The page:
27/11/2015 10:59 PM AEDT | Updated 28/11/2015 1:25 AM AEDT

Get The Thrill Of A Safari Without Ever Leaving Home

Twice a day, viewers can travel live to the bush from the comfort of their living room.

Pieter Pretorius/WildEarth
A WildEarth guide and cameraman film Karula, a female leopard, in the Djuma Game Reserve near Kruger National Park.

More than 8,000 miles from New York City, a team of a few dozen goes on safari every day, films everything they encounter and broadcasts the results live on the internet. The three-hour show starts at 5 a.m. local time near South Africa's Kruger National Park -- 10 p.m. eastern -- and is repeated again in the afternoon.

One morning, viewers may spot a leopard sleeping in a marula tree, paws dangling over either side of a branch. A few minutes later, that same leopard may chow on an early breakfast, gulping down the ribcage of an impala she hoisted up to keep away from hyenas.

For the evening drive, that leopard may be gone, replaced by a herd of elephants, a termite mound or a southern masked weaver building its nest. Whatever the team at WildEarth stumble on that day, viewers see in realtime alongside commentary from experienced safari guides.

Pieter Pretorius/WildEarth
Karula enjoys the remains of an impala, which she hoisted up into a tree.

The team, led by married couple Graham and Emily Wallington, has filmed from the Djuma Game Reserve, about 300 miles northeast of Johannesburg, for years. The reserve shares a border with Kruger -- South Africa's most famous national park -- and nearly all of the animals associated with a safari are there, including the Big Five.

The plan to broadcast live content began with a camera screwed into a tree above a watering hole in 1998 that would take a still image every 30 seconds or so. That camera, now in full video, still operates nearly two decades later -- albeit in a different tree after one was downed by a storm, another an elephant. The first live safari was broadcast in 2007 and has been running ever since.

Two guides venture out twice daily in Land Rovers outfitted with a camera rig on the back. Another is out often on foot for a bush walk. Antennas strapped to the back of the vehicles (or a cameraman, if it's a walk) transmit the signal back to a control room on site or in Johannesburg, where it's fed directly online with no more than a few seconds' delay.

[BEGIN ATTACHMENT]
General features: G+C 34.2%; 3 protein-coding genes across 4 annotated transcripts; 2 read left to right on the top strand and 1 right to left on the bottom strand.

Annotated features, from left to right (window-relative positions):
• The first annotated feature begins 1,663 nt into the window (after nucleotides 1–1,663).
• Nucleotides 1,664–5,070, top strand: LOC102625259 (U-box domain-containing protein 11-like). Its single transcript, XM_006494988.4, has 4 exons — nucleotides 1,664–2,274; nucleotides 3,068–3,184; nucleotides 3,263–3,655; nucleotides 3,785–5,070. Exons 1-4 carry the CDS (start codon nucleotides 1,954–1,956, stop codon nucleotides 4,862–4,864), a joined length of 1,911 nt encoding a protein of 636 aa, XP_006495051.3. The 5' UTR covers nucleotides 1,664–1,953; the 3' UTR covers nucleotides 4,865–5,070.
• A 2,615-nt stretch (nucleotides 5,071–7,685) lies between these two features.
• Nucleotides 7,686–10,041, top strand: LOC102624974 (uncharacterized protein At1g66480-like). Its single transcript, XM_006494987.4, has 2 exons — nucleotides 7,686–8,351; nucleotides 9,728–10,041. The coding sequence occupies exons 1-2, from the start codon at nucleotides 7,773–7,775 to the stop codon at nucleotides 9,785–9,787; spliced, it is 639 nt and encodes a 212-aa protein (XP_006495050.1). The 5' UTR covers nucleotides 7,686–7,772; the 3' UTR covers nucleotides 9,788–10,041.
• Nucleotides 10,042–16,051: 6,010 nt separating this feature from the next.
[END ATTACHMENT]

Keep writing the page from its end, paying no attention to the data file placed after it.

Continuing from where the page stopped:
Pieter Pretorius/WildEarth
Bush walks offer viewers a unique experience from the ground, but guides can find themselves in dangerous situations. Some carry rifles in case of emergency.

About a thousand viewers are tuned in at any time -- many diehard fans watch daily -- and anyone can ask questions via Twitter in real time. How many spots does a leopard have? Do elephants get wrinklier over time? Tweet the control room and within minutes the guides will turn towards the camera and answer for you, using years of guiding experience, to explain that those spots are actually rosettes and that it depends on the cat.

As with any live broadcast things can go wrong -- and they do. If it's cloudy, the antennas may not be able to broadcast their signal and the feed will cut out. Microphones can stop transmitting and if it rains too strongly (which it seldom does as South Africa's in a hardcore drought), no safari. But the team expertly navigates many of these issues on the fly, and a guide on a bush walk can chat entertainingly for an hour about the different moths they stumble across should a vehicle get a thorn in a tire.

All of this prep culminates the day after Thanksgiving, when WildEarth broadcasts its video feed directly to American homes on Nat Geo WILD, the exclusively animal cable affiliate of the magazine. This is the second year Graham and Emily Wallington's crew will host its show for an audience of millions -- and it can get exciting.

Last year, the cameras captured the birth of a wildebeest. Another broadcast saw a pack of wild dogs killing a pregnant impala in an extremely graphic, but very primal encounter that few had seen live.

These are wild animals and there really is no telling what will or won't happen, or what. Big cats are elusive and a favored tree can be far from the reach of a Land Rover. But for those unable to venture to South Africa, the experience provides viewers with the real thrill of a game drive, where animals roam in their native habitats.

Graham Wallington said the live broadcasts provide a step above the reality shown on a nature documentary, where lions perform a half dozen kills in a few minutes. We all love to see the burst of action, but WildEarth's reality is a little more real -- and a pride may laze about for 20 hours a day, with the only action being a big male rolling onto his back in the sun.

Even the team of experienced guides can't guarantee what'll happen, a very grounded fear for a crew ramping up for just its second cable broadcast.

But in the bush, something's always worth watching.

Safari Live will air on Nat Geo WILD throughout Big Cat Week, with primetime shows airing from 11 p.m. to midnight Friday to Sunday. Three-hour daytime drives (dusk in South Africa) will air at 9 a.m. eastern from Saturday through Dec. 4. You can tune in online, or on Nat Geo WILD.

Editor's note: The writer of this post traveled to South Africa as a guest of National Geographic.

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